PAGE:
1f3db061265a30289ef6e73a1a2cd3d3.jpgWater is Vital: Drinking water is highly encouraged before a blood draw. Being well-hydrated means your veins are full and easier for thephlebotomist (the person who draws your blood) to find. In essence, being well-hydrated could mean a quicker, less painful draw for you! This will also help your blood pressure from dropping.

anigif_enhanced-875-1423067122-14Get your blood pumping. 
I’ve noticed that my veins seem to be easier to find and the blood flows betterwhen my blood is really moving. To help with this, I always park as far away as possible when I’m going in for a blood draw, and I jog or walk briskly into the office. (Yes, I just admitted how pathetically out of shape I am that that a short jog across the parking lot really gets my blood going.)

9535-Take-A-Deep-Breath-Girl

Take deep breaths. In through the nose, our through the mouth. Seems super intuitive, but it definitely is not for me. All I want to do is hold my breath as I stare longingly at the exit sigh. Deep breaths really did help me today. The lady taking my blood told me to think about being at yoga…a bit of a stretch, but I think her intent was obviously good. I found closing my eyes and breathing really did help quite a bit.

And now…we wait for Monday’s appointment.

Great ways to boost your metabolism

Happy Monday!

I came across this great info on how to boost your metabolism and thought it was worth sharing. Some of these things surprised me, especially the being sure to eat enough. For people like me on Low Carb High Fat (LCHF) diets, it definitely is not about restricting your food intake, it is about eating enough of the right things for your system.

Did any of these items surprise you?

The Secret to a Super Fast Metabolism | Skinny Mom | Where Moms Get The Skinny On Healthy Living

Health update: Scared, but resilient

jour·ney
noun
an act of traveling from one place to another.

Over the last couple of weeks, I have developed false faith that I was better. I convinced myself that December’s visit to the Endocrinologist was so good, that I could get back together with carbs on a regular basis. I have been evolving my diet the way I have in the past…after months of being good, I believed I was on the right track and could afford eating the way so many people around me do indulging in carbs on a regular basis.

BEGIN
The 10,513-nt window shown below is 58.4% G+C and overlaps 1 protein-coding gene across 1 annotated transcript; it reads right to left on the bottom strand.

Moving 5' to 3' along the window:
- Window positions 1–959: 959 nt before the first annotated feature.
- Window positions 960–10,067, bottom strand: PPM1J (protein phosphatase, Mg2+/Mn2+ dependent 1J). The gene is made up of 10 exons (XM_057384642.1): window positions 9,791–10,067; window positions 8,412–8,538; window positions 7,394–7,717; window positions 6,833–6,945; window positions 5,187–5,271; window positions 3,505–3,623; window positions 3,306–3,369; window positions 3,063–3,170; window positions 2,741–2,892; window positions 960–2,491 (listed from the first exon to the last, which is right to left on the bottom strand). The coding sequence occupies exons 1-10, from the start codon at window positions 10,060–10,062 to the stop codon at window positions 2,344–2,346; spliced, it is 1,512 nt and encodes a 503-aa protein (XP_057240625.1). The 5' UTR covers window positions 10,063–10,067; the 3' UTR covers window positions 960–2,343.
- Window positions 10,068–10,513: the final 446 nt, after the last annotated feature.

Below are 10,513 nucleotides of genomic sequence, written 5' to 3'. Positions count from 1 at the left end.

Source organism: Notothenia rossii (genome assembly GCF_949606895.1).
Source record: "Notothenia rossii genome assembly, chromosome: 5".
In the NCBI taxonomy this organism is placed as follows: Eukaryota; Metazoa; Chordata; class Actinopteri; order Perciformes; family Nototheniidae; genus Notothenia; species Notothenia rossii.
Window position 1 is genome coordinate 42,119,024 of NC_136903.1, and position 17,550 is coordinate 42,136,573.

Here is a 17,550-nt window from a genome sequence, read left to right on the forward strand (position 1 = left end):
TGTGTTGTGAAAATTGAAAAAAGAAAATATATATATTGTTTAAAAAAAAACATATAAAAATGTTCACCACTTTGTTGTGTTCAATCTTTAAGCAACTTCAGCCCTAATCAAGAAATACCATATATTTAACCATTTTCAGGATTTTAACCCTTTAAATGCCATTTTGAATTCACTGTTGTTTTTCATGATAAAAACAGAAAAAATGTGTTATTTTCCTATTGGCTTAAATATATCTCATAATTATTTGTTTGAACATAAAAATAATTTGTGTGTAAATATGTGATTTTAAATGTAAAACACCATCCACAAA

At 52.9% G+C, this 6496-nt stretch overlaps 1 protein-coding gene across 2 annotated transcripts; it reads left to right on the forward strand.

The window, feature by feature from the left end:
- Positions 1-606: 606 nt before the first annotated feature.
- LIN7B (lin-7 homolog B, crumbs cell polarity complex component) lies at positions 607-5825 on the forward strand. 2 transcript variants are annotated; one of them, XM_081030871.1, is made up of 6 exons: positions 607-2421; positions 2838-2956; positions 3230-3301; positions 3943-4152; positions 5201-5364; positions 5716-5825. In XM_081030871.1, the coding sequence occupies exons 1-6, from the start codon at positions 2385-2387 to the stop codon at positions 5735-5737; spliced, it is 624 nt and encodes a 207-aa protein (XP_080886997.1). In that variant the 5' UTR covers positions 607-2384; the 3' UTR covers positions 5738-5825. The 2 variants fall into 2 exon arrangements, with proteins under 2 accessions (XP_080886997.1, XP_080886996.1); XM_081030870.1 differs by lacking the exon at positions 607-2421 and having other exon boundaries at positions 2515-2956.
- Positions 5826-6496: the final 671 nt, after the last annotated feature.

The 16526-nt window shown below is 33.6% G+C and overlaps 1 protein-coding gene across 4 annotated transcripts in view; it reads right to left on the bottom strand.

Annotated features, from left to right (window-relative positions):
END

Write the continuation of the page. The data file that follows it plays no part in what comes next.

I was wrong. Very wrong.

This morning’s appointment was eye opening. When I started this journey back in November, my testosterone level was at 90. The healthy rating for a woman is 30. If I did not get treated, I was on a path to have heart failure. In the next decade. After starting this blog and staying very disciplined in my carb breakup, I got my testosterone level down to 53. This gave me false comfort to allow carbs to creep back into my life…first, when I was stressed. Then, on the weekends. And ultimately, whenever I felt like it. My testosterone level was at 56.

My Endocrinologist is one of the kindest, most talented people I have ever met. Today’s appointment would have been terrifying if it wasn’t for his sense of humor, open dialog, and genuine concern he has for me and all of his patients. Even with his skill and kindness, today was still a very scary wake up call.

I shared with Dr. Marcus that I have been exhausted. I was exhausted from staying on the diet and feeling so limited. Exhausted from taking so many pills every night. I admitted that I have not stuck to 110g of carbs today, had not been regularly exercising 20 minutes a day, and even have been skipping medication on days I am over taking pills. Admitting all of this to him was obviously imperative for him to help course correct, but more importantly, it caused me to be honest with myself.

In addition to staying on track with my carb breakup, Dr. Marcus made the following adjustments to treat my Insulin Resistance and PCOS. Every case is different, but here is how we are approaching my journey to health:

Increased Metformin from 500mg to 2000mg. I am not happy to take 4 times as many pills. (larger pills are available, I am just not a strong pill taker). I have read various posts from many of you about Metformin side effects which had not really been bad for me before. I will be interested to see how side effects progress with this higher dosage.

strong>Exercising 20 minutes a day is imperative. Time to look back at my tips to wakeup in the morning and exercise. The epic battle with the snooze button will continue.

Now for the newest and for me, the scariest change. Once a week, I will now need to give myself an injection. For those of you that have been following my journey, you know that I am terrified with needles which is why the Glucose Tolerance Test was so difficult for me. Each week I will be injecting myself with Tanzeum. My doctor was very open to discussing this medication and we decided it would be the best thing for expediting a cure for my PCOS and Insulin Resistance. I will admit that when he mentioned this, I hit the cap on holding in my emotions. It was hard enough to hear that if I did not get my diet and health in order, I would likely not make it to my 50th birthday in 20 years. Then learning that my results needed pushing and it was time to introduce injections…I lost it in his office. He kindly listened and coached me through how to use this prescription. I was shaking in fear to give myself my first shot…but I did it. I really did. I feel braver and stronger for being able to do this. As much as I hate needles, I will do whatever it takes to be healthy again. For those of you interested in learning more about this prescription, check out this